minstrel: Instrument Differences
Taliesin of Earthstar
taliesin_o at juno.com
Thu Nov 16 04:07:14 PST 2000
On Wed, 15 Nov 2000 16:26:48 -0500 (EST) "Greg Lindahl" <lindahl at pbm.com>
> > Yet I also have seen people in the SCA get bored and walk
> > away from songs like "Twa Corbies" and "Agincourt Carole,"
> > yet sit entranced by such perennial favorites as "Bored on the
> > List-field" and "Beer, Cold Beer."
> Twa Corbies is 18th century. Three Ravens, which is the ancestor
> of Twa Corbies' words, is in Ravenscroft's 1609 book. I think that
> particular song makes good background music, but it's not
> necessarily a great song for a bardic circle.
That's the kind of information I've been lacking -- I knew that "Twa
Corbies" was a Child Ballad variant, but didn't know it was OOP.
As for bardic circles -- yeah, I'd be a lot more likely to sing it at a
revel, but I'd bring it into Bardic if it fit the mood of the circle. I
sang it for Bardic at a Halloween event this year (To the tune of "Al'
Alarc'h", the tune Bethancourt sings it to) -- appropriately creepy for
modern sensibilities, and yet catches the "versimilitude" of in-period
> > Yes, there is, and will always be, an audience for strictly period
> > music with strictly period instrumentation, but I guess I wonder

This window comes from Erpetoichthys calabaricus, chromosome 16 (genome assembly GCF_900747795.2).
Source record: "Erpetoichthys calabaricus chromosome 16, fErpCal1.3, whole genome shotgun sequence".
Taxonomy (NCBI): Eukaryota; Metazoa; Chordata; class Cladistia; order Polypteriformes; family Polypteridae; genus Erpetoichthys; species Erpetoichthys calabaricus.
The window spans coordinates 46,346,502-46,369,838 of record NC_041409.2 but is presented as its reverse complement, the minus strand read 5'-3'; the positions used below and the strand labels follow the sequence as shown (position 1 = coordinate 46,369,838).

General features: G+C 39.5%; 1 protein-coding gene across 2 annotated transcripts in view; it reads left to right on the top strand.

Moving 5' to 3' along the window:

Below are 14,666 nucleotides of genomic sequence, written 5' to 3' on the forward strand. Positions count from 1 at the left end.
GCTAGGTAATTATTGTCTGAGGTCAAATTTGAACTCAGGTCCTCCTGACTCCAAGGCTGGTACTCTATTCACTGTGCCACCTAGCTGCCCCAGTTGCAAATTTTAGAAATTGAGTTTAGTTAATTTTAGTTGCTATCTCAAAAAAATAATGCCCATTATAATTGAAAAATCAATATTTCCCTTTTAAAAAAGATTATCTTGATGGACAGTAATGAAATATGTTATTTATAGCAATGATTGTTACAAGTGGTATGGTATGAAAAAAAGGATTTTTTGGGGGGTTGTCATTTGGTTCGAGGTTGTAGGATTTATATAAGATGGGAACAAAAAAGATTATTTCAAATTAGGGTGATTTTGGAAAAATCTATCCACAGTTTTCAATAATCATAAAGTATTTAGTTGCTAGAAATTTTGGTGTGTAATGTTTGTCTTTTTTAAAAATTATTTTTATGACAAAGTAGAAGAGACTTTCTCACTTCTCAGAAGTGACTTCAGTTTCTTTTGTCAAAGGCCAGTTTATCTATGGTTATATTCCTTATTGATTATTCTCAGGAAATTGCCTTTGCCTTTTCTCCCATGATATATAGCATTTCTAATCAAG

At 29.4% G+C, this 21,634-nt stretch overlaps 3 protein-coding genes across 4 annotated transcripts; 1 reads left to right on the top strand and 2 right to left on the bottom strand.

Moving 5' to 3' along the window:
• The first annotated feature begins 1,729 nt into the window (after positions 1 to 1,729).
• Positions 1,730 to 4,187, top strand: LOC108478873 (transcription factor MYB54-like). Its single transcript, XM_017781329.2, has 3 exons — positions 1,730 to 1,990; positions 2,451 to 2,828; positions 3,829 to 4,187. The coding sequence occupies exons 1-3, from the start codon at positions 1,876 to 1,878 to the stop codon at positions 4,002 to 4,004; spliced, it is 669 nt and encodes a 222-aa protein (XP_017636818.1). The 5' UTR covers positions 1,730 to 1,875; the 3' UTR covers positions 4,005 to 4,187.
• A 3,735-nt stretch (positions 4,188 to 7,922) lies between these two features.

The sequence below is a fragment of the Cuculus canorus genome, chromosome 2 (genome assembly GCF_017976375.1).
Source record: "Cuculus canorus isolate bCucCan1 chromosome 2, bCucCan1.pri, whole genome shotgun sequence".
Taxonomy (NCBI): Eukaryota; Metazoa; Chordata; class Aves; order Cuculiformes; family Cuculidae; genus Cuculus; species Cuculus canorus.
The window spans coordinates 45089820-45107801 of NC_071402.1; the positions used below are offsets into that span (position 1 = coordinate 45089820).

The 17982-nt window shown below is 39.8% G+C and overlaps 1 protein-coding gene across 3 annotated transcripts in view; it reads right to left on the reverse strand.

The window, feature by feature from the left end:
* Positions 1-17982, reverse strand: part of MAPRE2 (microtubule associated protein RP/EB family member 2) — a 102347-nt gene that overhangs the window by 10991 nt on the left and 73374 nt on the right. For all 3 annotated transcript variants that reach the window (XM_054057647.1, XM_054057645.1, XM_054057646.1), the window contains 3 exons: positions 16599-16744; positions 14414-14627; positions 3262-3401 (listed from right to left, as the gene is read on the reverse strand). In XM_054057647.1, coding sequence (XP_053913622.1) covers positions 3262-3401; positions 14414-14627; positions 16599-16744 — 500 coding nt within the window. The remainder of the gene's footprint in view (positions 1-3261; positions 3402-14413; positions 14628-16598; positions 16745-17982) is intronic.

> > how large the gap is between "popular" and "period" music.
> What about the audience for popular period music? It exists. I think
> the major problem is that people see "period" vs "modern" as the
> only factor that determines popularity, when it's also the skill of the
> performer and the venue and the accessibility of the music that also
> enters in.
Well, "skill of the performer" is my department -- and I'm not anywhere
near where I'd like to be, but that's nothing that time and practice
"Venue and accessability" are other factors entirely. I assume that's
another area where time and experience will come into play -- you learn
the audience and the mood and adjust your performance accordingly.
> If you want to appeal to Joe Average SCAdian with period music, use
> the popular Elizabethan stuff, because it's similar to what they're
> used to hearing. And you better play it with a lot of style and
> enthusiasm, not necessarily a lot of polish. Trot out the fancy
> music in court, feasts (as background music), or concerts.
That's a good idea -- and one that I can do, even with my limited
resources. (Library access and work schedules don't exactly jibe <g>.)
Justin W. Eiler / Madog Hir, the "Wannabard"
taliesin_o <AT> juno.com
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